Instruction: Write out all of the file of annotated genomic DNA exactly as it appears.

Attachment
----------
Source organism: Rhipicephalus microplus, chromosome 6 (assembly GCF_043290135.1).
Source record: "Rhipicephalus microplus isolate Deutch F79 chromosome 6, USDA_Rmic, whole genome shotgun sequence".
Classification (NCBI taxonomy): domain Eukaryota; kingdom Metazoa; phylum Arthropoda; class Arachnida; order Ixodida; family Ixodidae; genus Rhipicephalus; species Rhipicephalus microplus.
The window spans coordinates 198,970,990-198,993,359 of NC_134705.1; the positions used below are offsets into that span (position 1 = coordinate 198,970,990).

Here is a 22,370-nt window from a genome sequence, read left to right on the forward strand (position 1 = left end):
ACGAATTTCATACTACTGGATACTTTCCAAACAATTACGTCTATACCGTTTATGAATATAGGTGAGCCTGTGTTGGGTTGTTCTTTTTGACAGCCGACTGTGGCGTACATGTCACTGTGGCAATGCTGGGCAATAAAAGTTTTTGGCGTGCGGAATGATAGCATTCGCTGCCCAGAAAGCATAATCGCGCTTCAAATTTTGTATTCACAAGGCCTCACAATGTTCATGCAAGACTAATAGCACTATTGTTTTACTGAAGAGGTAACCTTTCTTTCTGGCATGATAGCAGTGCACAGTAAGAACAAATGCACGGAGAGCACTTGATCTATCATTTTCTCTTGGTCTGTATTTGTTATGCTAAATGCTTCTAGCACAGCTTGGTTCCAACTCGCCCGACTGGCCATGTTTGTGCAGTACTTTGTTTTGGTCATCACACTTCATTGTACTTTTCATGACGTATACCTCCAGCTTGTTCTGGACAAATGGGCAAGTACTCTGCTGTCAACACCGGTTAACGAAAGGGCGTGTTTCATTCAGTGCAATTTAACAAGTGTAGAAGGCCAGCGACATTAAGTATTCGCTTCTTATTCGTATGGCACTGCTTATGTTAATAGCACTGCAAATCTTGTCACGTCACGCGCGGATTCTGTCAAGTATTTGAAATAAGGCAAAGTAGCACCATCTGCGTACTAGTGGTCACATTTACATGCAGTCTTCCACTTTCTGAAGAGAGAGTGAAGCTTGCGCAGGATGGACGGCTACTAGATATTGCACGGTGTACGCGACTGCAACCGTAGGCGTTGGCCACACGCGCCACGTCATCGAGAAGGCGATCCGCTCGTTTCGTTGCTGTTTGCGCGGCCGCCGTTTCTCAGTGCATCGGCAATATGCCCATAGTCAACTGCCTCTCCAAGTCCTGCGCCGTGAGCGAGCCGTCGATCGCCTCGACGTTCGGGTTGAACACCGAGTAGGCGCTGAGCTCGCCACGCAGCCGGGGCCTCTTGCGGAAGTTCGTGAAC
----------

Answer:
Source organism: Rhipicephalus microplus, chromosome 6 (assembly GCF_043290135.1).
Source record: "Rhipicephalus microplus isolate Deutch F79 chromosome 6, USDA_Rmic, whole genome shotgun sequence".
Classification (NCBI taxonomy): domain Eukaryota; kingdom Metazoa; phylum Arthropoda; class Arachnida; order Ixodida; family Ixodidae; genus Rhipicephalus; species Rhipicephalus microplus.
The window spans coordinates 198,970,990-198,993,359 of NC_134705.1; the positions used below are offsets into that span (position 1 = coordinate 198,970,990).

Here is a 22,370-nt window from a genome sequence, read left to right on the forward strand (position 1 = left end):
ACGAATTTCATACTACTGGATACTTTCCAAACAATTACGTCTATACCGTTTATGAATATAGGTGAGCCTGTGTTGGGTTGTTCTTTTTGACAGCCGACTGTGGCGTACATGTCACTGTGGCAATGCTGGGCAATAAAAGTTTTTGGCGTGCGGAATGATAGCATTCGCTGCCCAGAAAGCATAATCGCGCTTCAAATTTTGTATTCACAAGGCCTCACAATGTTCATGCAAGACTAATAGCACTATTGTTTTACTGAAGAGGTAACCTTTCTTTCTGGCATGATAGCAGTGCACAGTAAGAACAAATGCACGGAGAGCACTTGATCTATCATTTTCTCTTGGTCTGTATTTGTTATGCTAAATGCTTCTAGCACAGCTTGGTTCCAACTCGCCCGACTGGCCATGTTTGTGCAGTACTTTGTTTTGGTCATCACACTTCATTGTACTTTTCATGACGTATACCTCCAGCTTGTTCTGGACAAATGGGCAAGTACTCTGCTGTCAACACCGGTTAACGAAAGGGCGTGTTTCATTCAGTGCAATTTAACAAGTGTAGAAGGCCAGCGACATTAAGTATTCGCTTCTTATTCGTATGGCACTGCTTATGTTAATAGCACTGCAAATCTTGTCACGTCACGCGCGGATTCTGTCAAGTATTTGAAATAAGGCAAAGTAGCACCATCTGCGTACTAGTGGTCACATTTACATGCAGTCTTCCACTTTCTGAAGAGAGAGTGAAGCTTGCGCAGGATGGACGGCTACTAGATATTGCACGGTGTACGCGACTGCAACCGTAGGCGTTGGCCACACGCGCCACGTCATCGAGAAGGCGATCCGCTCGTTTCGTTGCTGTTTGCGCGGCCGCCGTTTCTCAGTGCATCGGCAATATGCCCATAGTCAACTGCCTCTCCAAGTCCTGCGCCGTGAGCGAGCCGTCGATCGCCTCGACGTTCGGGTTGAACACCGAGTAGGCGCTGAGCTCGCCACGCAGCCGGGGCCTCTTGCGGAAGTTCGTGAAC